Chai tea, or masala chai (literally 'mixed spice tea'), is not only the most popular beverage in India, it is swiftly becoming widely available all around the world, most notably in the west.
Depending on the region of India, the recipe or preparation of chai varies, though the strong black Assam tea is usually its starring ingredient. It is brewed with milk, sweeteners such as sugar or honey, and a concoction of vibrant spices – most commonly cinnamon, cardamom, ginger, cloves, and pepper. The finished product is a tantalising taste that is highly reflective of chaotic Indian culture.
It's nearly impossible to traverse any Indian street without meeting a stall that offers this delectable beverage – all travellers are at risk from failing to resist temptation.
When boiling your kettle at home, ready to infuse your favourite blend of tea, few of us would decide to add butter to the mix. In Tibet, however, this is the way of tradition.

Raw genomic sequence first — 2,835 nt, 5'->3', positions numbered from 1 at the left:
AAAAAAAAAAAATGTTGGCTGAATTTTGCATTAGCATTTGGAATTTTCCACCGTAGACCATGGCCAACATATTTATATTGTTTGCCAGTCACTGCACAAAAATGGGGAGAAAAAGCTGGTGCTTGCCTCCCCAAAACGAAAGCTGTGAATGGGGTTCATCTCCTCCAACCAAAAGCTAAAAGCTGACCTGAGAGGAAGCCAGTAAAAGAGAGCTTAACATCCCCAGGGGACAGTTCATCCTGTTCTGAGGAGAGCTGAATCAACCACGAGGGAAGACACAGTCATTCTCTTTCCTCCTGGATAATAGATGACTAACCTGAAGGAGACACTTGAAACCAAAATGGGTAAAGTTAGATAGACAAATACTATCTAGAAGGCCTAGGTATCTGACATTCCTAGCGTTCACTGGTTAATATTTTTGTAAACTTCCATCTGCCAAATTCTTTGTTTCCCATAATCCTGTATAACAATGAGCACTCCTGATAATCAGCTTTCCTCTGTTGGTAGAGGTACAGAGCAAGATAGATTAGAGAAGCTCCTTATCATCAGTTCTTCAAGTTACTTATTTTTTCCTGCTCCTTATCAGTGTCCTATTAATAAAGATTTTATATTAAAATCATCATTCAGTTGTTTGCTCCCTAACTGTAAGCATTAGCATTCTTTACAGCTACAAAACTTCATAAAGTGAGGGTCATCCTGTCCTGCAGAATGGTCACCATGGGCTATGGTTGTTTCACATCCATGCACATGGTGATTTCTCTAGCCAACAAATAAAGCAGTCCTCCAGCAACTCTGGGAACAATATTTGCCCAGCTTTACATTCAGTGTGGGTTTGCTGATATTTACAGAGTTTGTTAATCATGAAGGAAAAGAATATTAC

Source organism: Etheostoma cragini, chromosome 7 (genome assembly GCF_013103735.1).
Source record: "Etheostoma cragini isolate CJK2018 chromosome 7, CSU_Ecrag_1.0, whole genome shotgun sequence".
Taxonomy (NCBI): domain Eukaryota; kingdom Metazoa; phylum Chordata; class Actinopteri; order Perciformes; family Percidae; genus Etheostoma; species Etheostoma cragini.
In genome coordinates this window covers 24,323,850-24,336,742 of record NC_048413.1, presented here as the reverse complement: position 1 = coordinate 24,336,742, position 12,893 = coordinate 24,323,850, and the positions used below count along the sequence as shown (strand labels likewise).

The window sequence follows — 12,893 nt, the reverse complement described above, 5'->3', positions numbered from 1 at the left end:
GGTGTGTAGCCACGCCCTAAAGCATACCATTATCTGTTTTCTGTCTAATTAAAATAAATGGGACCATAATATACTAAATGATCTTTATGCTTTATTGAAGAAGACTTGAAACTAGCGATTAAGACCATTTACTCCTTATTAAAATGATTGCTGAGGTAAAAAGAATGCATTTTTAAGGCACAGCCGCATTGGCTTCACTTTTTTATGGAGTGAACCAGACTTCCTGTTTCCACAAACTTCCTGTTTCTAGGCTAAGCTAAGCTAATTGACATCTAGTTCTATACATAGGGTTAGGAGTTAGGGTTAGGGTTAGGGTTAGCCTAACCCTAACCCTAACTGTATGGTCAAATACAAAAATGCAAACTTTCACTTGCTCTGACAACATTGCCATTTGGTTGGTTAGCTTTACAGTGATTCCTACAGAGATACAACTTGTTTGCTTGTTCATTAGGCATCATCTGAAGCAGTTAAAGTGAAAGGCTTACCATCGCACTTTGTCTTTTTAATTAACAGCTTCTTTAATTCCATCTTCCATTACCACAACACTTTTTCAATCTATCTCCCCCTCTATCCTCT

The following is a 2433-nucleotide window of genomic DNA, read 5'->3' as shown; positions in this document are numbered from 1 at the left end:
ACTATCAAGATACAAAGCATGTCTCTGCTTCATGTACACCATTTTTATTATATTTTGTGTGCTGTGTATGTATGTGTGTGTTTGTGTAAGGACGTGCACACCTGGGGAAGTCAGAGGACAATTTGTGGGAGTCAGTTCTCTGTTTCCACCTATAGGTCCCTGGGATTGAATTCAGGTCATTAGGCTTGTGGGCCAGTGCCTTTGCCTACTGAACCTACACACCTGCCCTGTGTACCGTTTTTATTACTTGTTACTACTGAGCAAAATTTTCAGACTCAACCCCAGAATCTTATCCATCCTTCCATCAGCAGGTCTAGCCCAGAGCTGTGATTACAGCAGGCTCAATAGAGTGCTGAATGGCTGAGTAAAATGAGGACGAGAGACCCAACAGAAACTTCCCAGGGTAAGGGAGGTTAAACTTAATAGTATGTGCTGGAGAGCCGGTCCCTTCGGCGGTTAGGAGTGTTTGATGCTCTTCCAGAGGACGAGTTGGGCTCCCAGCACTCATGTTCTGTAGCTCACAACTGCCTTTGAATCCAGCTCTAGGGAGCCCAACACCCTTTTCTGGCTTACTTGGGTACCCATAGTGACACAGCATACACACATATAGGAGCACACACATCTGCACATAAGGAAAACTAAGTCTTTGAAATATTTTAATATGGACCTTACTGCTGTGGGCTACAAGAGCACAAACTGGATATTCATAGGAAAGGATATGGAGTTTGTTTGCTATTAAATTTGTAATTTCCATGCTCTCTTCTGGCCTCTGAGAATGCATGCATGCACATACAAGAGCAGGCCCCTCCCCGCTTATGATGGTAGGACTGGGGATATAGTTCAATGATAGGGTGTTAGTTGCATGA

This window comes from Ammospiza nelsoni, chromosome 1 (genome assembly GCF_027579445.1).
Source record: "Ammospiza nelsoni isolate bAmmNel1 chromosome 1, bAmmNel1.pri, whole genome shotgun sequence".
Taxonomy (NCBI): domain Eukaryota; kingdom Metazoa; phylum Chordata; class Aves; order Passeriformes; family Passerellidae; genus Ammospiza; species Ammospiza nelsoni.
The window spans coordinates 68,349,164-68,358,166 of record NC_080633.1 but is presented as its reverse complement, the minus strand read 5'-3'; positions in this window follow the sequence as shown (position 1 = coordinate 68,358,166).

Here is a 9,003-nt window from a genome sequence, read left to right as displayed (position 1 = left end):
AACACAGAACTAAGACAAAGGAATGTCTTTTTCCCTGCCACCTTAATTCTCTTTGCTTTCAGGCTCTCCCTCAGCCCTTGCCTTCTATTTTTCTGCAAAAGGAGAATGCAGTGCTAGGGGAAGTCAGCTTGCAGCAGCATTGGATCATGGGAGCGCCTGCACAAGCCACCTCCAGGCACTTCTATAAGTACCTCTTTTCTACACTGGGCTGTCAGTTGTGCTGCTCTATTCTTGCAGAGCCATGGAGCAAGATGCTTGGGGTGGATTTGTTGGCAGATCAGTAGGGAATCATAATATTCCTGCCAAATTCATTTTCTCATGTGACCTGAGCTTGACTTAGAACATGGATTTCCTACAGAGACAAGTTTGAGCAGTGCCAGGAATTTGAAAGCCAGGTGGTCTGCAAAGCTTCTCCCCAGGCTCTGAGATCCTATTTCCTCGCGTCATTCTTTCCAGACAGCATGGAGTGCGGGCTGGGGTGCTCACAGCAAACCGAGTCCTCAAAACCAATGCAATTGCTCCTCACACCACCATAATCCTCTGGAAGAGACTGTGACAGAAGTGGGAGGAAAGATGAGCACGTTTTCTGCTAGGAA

In fact, the main ingredients for Tibetan tea are tea leaves, yak butter and salt. The tea leaves are customarily boiled in water for up to half a day before the other ingredients are added.
Though some health-conscious readers may wince, the calorific content of the beverage replenishes the fat and energy lost by living at a high altitude. It has been an essential addition to the Tibetan diet since the dawning of the 9th century.
To this day, Tibetan nomads live by the appealing mantra that one's tea glass should never be empty, and so will consume up to 40 cups every day.
Served throughout the day, especially during mealtimes, tea is a national institution and, although it was only introduced to the country in 1903, is deeply ingrained within Kenya’s culture.